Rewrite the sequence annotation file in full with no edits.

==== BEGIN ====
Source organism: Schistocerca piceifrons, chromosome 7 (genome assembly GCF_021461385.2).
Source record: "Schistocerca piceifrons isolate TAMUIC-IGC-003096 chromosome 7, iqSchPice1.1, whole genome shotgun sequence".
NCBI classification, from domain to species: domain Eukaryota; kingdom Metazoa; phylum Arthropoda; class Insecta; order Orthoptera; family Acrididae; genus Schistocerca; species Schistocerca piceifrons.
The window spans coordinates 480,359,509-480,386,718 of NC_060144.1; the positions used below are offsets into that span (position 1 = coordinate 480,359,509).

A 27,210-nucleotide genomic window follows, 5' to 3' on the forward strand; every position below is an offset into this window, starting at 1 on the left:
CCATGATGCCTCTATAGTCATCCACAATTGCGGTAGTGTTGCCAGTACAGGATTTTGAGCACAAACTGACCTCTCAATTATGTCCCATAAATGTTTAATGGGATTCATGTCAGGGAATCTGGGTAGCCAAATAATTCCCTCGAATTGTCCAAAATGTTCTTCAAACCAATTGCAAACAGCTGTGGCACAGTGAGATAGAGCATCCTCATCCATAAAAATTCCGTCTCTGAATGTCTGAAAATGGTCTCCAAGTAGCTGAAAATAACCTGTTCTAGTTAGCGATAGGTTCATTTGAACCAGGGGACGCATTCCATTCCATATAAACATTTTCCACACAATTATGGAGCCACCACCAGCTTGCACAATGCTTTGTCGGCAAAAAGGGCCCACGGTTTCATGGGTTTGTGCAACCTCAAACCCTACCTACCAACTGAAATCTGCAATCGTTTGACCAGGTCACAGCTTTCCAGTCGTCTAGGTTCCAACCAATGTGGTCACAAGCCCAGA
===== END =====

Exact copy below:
Source organism: Schistocerca piceifrons, chromosome 7 (genome assembly GCF_021461385.2).
Source record: "Schistocerca piceifrons isolate TAMUIC-IGC-003096 chromosome 7, iqSchPice1.1, whole genome shotgun sequence".
NCBI classification, from domain to species: domain Eukaryota; kingdom Metazoa; phylum Arthropoda; class Insecta; order Orthoptera; family Acrididae; genus Schistocerca; species Schistocerca piceifrons.
The window spans coordinates 480,359,509-480,386,718 of NC_060144.1; the positions used below are offsets into that span (position 1 = coordinate 480,359,509).

A 27,210-nucleotide genomic window follows, 5' to 3' on the forward strand; every position below is an offset into this window, starting at 1 on the left:
CCATGATGCCTCTATAGTCATCCACAATTGCGGTAGTGTTGCCAGTACAGGATTTTGAGCACAAACTGACCTCTCAATTATGTCCCATAAATGTTTAATGGGATTCATGTCAGGGAATCTGGGTAGCCAAATAATTCCCTCGAATTGTCCAAAATGTTCTTCAAACCAATTGCAAACAGCTGTGGCACAGTGAGATAGAGCATCCTCATCCATAAAAATTCCGTCTCTGAATGTCTGAAAATGGTCTCCAAGTAGCTGAAAATAACCTGTTCTAGTTAGCGATAGGTTCATTTGAACCAGGGGACGCATTCCATTCCATATAAACATTTTCCACACAATTATGGAGCCACCACCAGCTTGCACAATGCTTTGTCGGCAAAAAGGGCCCACGGTTTCATGGGTTTGTGCAACCTCAAACCCTACCTACCAACTGAAATCTGCAATCGTTTGACCAGGTCACAGCTTTCCAGTCGTCTAGGTTCCAACCAATGTGGTCACAAGCCCAGA